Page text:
Introduction Establishing research priorities help to address knowledge gaps and exploit emerging opportunities to develop a clinical evidence base. The previous clinical engagement exercise to determine UK Defence Rehabilitation practitioner-based research priorities was conducted in 2014. The aim of this article is to (1) describe how research priorities are established for UK Defence Rehabilitation; (2) review, reassess and rate the priorities highlighted and set by rehabilitation practitioners following the 2014 survey and (3) identify new rehabilitation research themes and topics reflecting 2020 priorities.
Methods Stage 1: delegates (n=72) at the October 2019 Defence Medical Services Rehabilitation Conference participated in a series of focus group workshops. Stage 2: an online survey circulated through the military chain of command to all Defence Primary Health Care clinical rehabilitation staff. Stage 3: a thematic analysis of all survey submissions yielding a ranked order of priority by topic.
Results 165 clinical rehabilitation staff completed an online survey. ‘Rehabilitation outcomes’, ‘Psychological factors in rehabilitation’ and ‘Residential/Inpatient treatment paradigm’ emerged as three clear research priorities across all three tiers of UK Defence Rehabilitation. New research priorities emerging from the 2020 survey were ‘lifestyle factors during rehabilitation’, ‘management of pain during rehabilitation’ and ‘anterior knee pain’.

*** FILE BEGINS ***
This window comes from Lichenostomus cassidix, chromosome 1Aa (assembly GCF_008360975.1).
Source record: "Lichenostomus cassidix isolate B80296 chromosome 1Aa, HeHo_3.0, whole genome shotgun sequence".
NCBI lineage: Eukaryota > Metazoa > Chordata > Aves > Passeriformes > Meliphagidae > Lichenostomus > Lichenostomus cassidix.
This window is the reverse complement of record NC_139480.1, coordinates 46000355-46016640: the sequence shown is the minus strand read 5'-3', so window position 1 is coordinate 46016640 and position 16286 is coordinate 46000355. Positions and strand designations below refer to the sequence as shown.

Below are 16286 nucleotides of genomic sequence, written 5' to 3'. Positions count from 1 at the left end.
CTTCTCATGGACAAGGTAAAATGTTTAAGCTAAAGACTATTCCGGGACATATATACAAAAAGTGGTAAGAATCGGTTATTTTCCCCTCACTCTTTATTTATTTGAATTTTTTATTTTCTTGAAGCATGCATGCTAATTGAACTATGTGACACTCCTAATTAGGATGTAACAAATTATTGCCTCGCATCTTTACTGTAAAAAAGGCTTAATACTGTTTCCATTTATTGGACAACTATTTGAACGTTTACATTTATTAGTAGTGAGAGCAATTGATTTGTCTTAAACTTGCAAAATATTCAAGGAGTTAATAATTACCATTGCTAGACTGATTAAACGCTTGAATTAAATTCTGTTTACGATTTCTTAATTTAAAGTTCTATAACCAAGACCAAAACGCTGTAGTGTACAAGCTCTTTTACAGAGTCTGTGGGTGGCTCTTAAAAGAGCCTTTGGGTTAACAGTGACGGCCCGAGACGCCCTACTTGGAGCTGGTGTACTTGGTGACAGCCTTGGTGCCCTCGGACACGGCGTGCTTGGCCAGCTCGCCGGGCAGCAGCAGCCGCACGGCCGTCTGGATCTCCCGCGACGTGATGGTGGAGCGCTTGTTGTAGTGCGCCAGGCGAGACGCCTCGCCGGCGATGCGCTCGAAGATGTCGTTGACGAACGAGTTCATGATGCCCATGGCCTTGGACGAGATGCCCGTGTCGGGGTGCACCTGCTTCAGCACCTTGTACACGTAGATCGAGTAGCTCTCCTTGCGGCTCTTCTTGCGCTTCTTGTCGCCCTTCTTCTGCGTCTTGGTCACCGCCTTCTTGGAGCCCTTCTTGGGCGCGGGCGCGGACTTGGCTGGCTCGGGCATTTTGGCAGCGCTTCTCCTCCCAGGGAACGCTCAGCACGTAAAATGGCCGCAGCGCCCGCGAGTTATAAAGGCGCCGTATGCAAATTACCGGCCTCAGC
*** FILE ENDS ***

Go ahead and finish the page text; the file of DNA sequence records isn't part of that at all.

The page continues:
Conclusion It is essential that funding directed to musculoskeletal rehabilitation focuses on the highest research priorities in the field to ensure optimum health return on investment. The results of this survey will assist in guiding the clinical research being conducted within UK Defence Rehabilitation over the next five years.
- rehabilitation medicine
- sports medicine
- orthopaedic sports trauma
- occupational and industrial medicine
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Correction notice This article has been corrected since it was published Online First. ORCID has been added for Russell J Coppack.
Contributors RJC and ANB conceived the idea for the clinical engagement exercise. PL analysed the data. PL and RJC wrote the first draft. All authors reviewed and provided additional review comments. All authors provided their full approval prior to submission.
Funding The authors have not declared a specific grant for this research from any funding agency in the public, commercial or not-for-profit sectors.
Competing interests None declared.
Patient consent for publication Not required.
Provenance and peer review Not commissioned; externally peer reviewed.
Data availability statement All data relevant to the study are included in the article or uploaded as supplementary information. Any queries related to this article should be directed to the corresponding author.
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